We walk past it everyday and sometimes we even hear its bells, the Chapel is simply part of Duke’s identity. However, how many times have you ventured inside its walls to hear the voices of many that comprise the Chapel Choir? Here we feature Rodney Wynkoop, the voice that leads the rest.
The Duke Chapel – that’s what you see looming in the distance when you’re standing in the jam-packed C1 or jogging in the gardens. It’s also the first thing that pops up when you search Duke on Google Images. Our Chapel is an architectural masterpiece and also a symbolic one. Sometimes, there are aspects of the Chapel that we take for granted – its voice for example.
The Chapel’s musical aspect is not necessarily hidden from most of the student community. I mean, every day we hear its bells tolling at 5pm, and if you’re lucky, you’ve walked around at sunset with the Harry Potter theme playing. Nevertheless, you must be a regular at either chapel services or chorale practice to truly experience Chapel music.
Dr. Rodney Wynkoop has been the Director of Chapel Music since 1989. His musical expertise along with his experience leading the University Chorale, the Chorale Society of Durham, as well as their respective chamber choirs makes him a source of incredible anecdotes about the Chapel’s musical heritage and eventful history.
“The sound just floats and lives there for a long time. In many ways it is really beautiful. It creates an aura and a glow.”
With the Chapel renovation that began two years ago, the music inside the chapel suffered a temporary hiatus. However, Wynkoop said this isn’t the first time the Chapel Choir has been affected by Chapel construction. Back in the 30’s, the choir actually performed in a roofless chapel. Now, however, the situation is not nearly as damaging. During the renovation of the Chapel special efforts were made to ensure that the acoustics remained unchanged.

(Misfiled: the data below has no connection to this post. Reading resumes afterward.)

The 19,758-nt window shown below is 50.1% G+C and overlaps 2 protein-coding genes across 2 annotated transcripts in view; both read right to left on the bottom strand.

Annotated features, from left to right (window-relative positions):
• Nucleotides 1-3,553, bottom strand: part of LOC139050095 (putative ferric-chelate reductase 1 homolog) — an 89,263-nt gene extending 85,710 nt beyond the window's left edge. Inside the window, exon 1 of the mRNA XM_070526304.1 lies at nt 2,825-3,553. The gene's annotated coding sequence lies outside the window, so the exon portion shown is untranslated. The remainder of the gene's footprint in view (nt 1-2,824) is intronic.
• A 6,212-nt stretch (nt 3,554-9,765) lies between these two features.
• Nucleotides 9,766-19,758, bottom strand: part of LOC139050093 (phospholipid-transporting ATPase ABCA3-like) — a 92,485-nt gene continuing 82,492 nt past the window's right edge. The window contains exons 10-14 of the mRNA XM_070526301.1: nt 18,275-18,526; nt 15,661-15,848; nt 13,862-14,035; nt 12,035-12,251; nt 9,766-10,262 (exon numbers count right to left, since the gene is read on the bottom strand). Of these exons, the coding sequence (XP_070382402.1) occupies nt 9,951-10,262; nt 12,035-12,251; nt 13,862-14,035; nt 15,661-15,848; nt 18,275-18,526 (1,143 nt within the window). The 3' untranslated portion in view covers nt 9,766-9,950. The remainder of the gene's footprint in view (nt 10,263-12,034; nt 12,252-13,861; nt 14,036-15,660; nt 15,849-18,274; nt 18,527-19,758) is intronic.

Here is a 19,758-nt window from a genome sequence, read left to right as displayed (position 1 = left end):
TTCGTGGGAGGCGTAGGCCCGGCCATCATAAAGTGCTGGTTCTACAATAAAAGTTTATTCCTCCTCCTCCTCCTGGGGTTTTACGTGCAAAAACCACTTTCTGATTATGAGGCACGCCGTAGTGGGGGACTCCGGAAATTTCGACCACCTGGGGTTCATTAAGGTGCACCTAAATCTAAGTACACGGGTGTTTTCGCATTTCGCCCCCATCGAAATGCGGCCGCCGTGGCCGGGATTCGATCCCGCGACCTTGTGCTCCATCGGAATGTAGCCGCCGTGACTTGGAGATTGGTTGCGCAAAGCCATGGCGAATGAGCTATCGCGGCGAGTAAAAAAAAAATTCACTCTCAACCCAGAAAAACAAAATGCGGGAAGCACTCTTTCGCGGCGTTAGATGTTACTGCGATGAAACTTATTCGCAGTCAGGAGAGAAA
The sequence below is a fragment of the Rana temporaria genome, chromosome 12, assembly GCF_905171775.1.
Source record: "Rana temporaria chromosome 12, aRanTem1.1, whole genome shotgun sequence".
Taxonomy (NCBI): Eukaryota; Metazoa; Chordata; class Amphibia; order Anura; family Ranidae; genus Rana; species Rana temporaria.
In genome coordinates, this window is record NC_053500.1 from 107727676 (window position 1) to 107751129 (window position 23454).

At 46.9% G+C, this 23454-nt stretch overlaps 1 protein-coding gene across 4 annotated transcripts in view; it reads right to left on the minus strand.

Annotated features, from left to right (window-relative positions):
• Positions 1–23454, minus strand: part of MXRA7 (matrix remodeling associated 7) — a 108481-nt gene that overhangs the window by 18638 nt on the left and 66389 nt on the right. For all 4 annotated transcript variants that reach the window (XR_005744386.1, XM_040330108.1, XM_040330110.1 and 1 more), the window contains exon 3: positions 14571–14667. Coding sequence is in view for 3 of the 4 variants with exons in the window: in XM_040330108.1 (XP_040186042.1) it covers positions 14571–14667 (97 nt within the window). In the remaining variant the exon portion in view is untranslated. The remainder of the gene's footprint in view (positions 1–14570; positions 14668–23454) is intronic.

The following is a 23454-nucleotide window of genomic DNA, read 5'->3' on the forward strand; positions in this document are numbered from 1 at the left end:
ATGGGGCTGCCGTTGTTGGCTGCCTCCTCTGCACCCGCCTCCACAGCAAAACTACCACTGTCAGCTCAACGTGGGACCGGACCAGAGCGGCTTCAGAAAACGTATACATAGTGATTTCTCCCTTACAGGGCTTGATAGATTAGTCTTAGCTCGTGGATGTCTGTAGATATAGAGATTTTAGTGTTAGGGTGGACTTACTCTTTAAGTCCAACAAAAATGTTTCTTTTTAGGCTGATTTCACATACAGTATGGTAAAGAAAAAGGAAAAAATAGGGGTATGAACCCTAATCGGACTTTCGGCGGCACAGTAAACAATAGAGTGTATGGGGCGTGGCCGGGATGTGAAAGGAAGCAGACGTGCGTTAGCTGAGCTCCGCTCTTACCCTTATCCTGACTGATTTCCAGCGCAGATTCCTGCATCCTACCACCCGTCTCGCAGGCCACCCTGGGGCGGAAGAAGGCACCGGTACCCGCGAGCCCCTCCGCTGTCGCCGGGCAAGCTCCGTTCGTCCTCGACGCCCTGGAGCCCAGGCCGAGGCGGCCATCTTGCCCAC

“The sound is really vibrant in the space,” Wynkoop said. “The sound just floats and lives there for a long time. In many ways it is really beautiful. It creates an aura and a glow.”
Now that the renovations are complete, the Chapel continues to attract singers, performers and composers that enjoy the reverberant power of its acoustics. One such composer is Sir James MacMillan, a Scottish composer whose manuscript Wynkoop described as “ferociously hard.” What the Chapel Choir was preparing was nothing less than the American premiere of his work. MacMillan is a famous composer that has conducted prestigious orchestras and written renowned operas. The choir held readings for his manuscript, made corrections and rehearsed, but it was a more than daunting task.
“The choir was just not going to fail, they were going to learn it.”
A week or so before the premiere, already feeling less than confident, the choir was scheduled to have an extra rehearsal. Unfortunately, Durham weather had other plans for them, displaying a full ice storm, to no one’s delight. Regardless of the daunting conditions of both the weather and the piece, every member showed up for rehearsal.
“The choir was just not going to fail, they were going to learn it.” Wynkoop considered the premiere a success, and the composer was thrilled.
People congregated and Mozart’s Requiem played throughout West Campus filling the silence of those that needed to heal.
Another time the Chapel Choir’s dedication and the Chapel’s musical message came through was right after 9/11. On that day, people from the Duke and Durham community filled not only the Chapel, but also Page Auditorium and Abele Quad. Gathered together to mourn and heal with music provided by the combined talents of the North Carolina Symphony and a total of 350 singers. People congregated and Mozart’s Requiem played throughout West Campus filling the silence of those that needed to heal.
Wynkoop said he fell in love with music at Duke when he first heard the choir singing inside the Chapel. He described the work of the Chapel Choir as being very much like a family effort.
Music at the Chapel “is about nurturing people, an awful lot of teamwork and connections,” just like Duke as a whole. Therefore, it is fitting that our Chapel has a voice as powerful as the message it wants to transmit.
Writer: Sofia Velasquez Soler
Editors: Diana Joseph and Sofia Velasquez Soler
Photo Credits: Harrison Schulz
Web: Carolyn Tang